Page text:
Alzheimer’s Research Has Found a Protein That Protects Against The Disease
A protein that may protect against Alzheimer’s disease has been discovered by scientists.
Experiments found the degenerative brain condition spreads more rapidly in the brains of mice genetically engineered to lack it.
Known as LANDO (LC3-associated endocytosis), the protective protein was found to be less abundant by half in brains with dementia. The findings, published in Science Advances, may lead to a potential therapy for the condition.
Senior author Dr. Douglas Green—an immunologist at St Jude Children’s Research Hospital, Memphis—said, “We learned about this pathway in the context of brain tumor research.
“But it has major implications for neuro-inflammatory and neuro-degenerative disease.
“We have shown [a] deficiency in LANDO, combined with aging, can lead to Alzheimer’s disease in a unique mouse model—and there is evidence suggesting this could also be the case in humans.”
Previous research by the same team found LANDO inside microglial cells, the primary immune cells of the brain and central nervous system.
When its genes were deleted, Alzheimer’s accelerated in lab rodents. The tests also found LANDO protects against neuro-inflammation, a hallmark of the disease.
It functions like a car wash to prevent the buildup of a toxic protein called beta-amyloid that kills neurons—causing memory loss and confusion, say the researchers.
The newly identified pathway could also yield strategies for unleashing the immune response against malignant brain tumors.
Further analysis has now identified a novel function of a protein known as ATG16L. It is vital for the recycling of cells during periods of stress, a process called autophagy. The investigators found if a region called the WD domain is deleted, LANDO is inhibited while autophagy continues.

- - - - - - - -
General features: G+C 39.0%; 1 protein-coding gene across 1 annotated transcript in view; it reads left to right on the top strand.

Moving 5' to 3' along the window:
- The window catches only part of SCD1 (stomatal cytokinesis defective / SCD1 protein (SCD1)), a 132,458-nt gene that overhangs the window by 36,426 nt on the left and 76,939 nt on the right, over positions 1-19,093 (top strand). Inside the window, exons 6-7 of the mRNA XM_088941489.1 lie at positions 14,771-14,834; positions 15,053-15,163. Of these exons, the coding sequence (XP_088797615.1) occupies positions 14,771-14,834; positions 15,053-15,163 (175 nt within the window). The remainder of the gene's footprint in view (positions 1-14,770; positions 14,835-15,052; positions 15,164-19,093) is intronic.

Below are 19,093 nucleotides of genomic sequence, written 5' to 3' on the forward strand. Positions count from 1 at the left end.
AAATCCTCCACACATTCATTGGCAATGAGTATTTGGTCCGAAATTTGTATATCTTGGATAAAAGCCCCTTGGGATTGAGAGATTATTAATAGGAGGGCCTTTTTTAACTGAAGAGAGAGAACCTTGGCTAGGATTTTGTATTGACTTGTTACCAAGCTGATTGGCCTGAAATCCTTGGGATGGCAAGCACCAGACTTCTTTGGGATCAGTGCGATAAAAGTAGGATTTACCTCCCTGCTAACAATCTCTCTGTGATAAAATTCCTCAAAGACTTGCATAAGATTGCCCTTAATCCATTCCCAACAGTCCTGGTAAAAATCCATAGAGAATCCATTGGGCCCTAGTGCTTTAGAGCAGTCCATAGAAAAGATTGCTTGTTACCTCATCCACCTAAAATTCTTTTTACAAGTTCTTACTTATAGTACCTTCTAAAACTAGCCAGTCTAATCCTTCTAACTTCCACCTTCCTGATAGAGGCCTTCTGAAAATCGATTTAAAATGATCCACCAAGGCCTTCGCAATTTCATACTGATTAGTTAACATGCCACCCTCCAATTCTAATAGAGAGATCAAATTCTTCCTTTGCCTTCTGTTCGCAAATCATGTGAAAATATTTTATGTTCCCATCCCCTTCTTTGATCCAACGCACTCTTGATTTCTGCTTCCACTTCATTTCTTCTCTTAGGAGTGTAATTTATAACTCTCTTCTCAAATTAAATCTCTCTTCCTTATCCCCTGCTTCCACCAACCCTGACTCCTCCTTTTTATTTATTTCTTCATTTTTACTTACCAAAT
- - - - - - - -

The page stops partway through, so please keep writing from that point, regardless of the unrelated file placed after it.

Most mice used in Alzheimer’s research rely on making genetic changes to recreate the disease. For this work, a new model with a specific deficiency of just the WD domain of ATG16L was created.
This means the rodents carry out autophagy normally but lack the LANDO pathway. By the time the mice are two-years-old, they exhibit symptoms and pathology that mimic human Alzheimer’s.
A First In Medical Research
This spontaneous age-associated model is the first to be made by deleting a single protein piece not previously associated with Alzheimer’s.
The researchers also analyzed human Alzheimer’s disease tissue samples, looking at the expression of proteins that regulate LANDO, including ATG16L. Expression of these proteins is decreased by more than fifty percent in people with Alzheimer’s.
Reducing neuroinflammation has been proposed as a potential medication. To treat their new mouse model, researchers used a compound that inhibits the ‘inflammasome’. This is a protein complex that activates pro-inflammatory immune reactions. The scientists targeted that responsible for neuro-inflammation in Alzheimer’s patients.
When the researchers profiled the behavior of the mice they identified improved cognition and memory, as well as less neuro-inflammation.
First author Dr. Bradlee Heckmann, also from St Jude, said, “This work solidifies LC3-associated endocytosis as a pathway that prevents inflammation and inflammatory protein production in the central nervous system.
“Much of the data on LANDO suggests a significant role in neuro-inflammatory and neuro-degenerative diseases.
“There is also a strong possibility it could be targeted as a therapy against cancer or even infectious diseases that rely on similar processes for survival.”
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